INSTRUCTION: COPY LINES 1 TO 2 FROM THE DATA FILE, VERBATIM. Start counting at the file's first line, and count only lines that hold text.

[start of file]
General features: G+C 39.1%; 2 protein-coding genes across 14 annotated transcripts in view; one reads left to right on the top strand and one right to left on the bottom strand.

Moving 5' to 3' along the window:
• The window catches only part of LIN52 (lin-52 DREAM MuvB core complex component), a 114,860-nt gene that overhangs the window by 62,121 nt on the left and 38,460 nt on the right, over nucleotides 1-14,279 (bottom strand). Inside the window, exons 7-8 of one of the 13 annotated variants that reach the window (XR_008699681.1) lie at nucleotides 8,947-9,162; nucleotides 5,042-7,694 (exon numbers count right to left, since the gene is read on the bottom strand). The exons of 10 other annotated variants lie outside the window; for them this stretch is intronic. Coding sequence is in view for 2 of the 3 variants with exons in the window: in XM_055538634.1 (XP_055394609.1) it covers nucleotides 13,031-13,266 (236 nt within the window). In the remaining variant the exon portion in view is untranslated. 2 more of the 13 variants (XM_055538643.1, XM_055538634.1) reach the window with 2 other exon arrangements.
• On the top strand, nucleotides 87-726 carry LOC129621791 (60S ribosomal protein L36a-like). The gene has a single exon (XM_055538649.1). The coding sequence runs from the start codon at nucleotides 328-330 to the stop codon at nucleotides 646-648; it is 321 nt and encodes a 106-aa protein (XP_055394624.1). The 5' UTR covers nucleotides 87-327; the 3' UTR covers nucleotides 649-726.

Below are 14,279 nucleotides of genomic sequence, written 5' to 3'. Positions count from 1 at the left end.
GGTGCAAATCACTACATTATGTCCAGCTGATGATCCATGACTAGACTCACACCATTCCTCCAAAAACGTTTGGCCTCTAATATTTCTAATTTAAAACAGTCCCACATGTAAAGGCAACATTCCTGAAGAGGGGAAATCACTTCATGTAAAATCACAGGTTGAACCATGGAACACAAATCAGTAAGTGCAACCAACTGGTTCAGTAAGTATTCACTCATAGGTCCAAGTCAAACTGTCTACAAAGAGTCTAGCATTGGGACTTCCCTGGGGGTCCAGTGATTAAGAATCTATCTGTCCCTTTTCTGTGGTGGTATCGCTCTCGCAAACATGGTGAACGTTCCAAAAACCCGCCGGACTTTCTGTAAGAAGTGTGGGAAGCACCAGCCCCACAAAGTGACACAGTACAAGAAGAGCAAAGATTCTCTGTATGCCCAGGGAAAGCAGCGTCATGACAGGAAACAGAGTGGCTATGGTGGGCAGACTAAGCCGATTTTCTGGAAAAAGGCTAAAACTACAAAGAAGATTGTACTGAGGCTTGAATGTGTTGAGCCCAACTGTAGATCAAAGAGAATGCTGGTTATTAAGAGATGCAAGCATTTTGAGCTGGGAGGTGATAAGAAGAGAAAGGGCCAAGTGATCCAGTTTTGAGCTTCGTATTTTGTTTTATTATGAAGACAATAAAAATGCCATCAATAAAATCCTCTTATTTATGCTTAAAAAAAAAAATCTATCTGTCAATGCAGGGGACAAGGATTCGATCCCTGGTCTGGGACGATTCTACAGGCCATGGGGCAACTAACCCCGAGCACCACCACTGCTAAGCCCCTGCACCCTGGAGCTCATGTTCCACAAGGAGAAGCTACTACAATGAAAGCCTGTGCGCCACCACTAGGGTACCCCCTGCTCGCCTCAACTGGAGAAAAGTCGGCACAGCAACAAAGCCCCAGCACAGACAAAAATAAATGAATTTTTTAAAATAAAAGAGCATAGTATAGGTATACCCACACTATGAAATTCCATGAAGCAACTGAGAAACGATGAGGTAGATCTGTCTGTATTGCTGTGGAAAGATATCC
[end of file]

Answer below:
General features: G+C 39.1%; 2 protein-coding genes across 14 annotated transcripts in view; one reads left to right on the top strand and one right to left on the bottom strand.

Moving 5' to 3' along the window: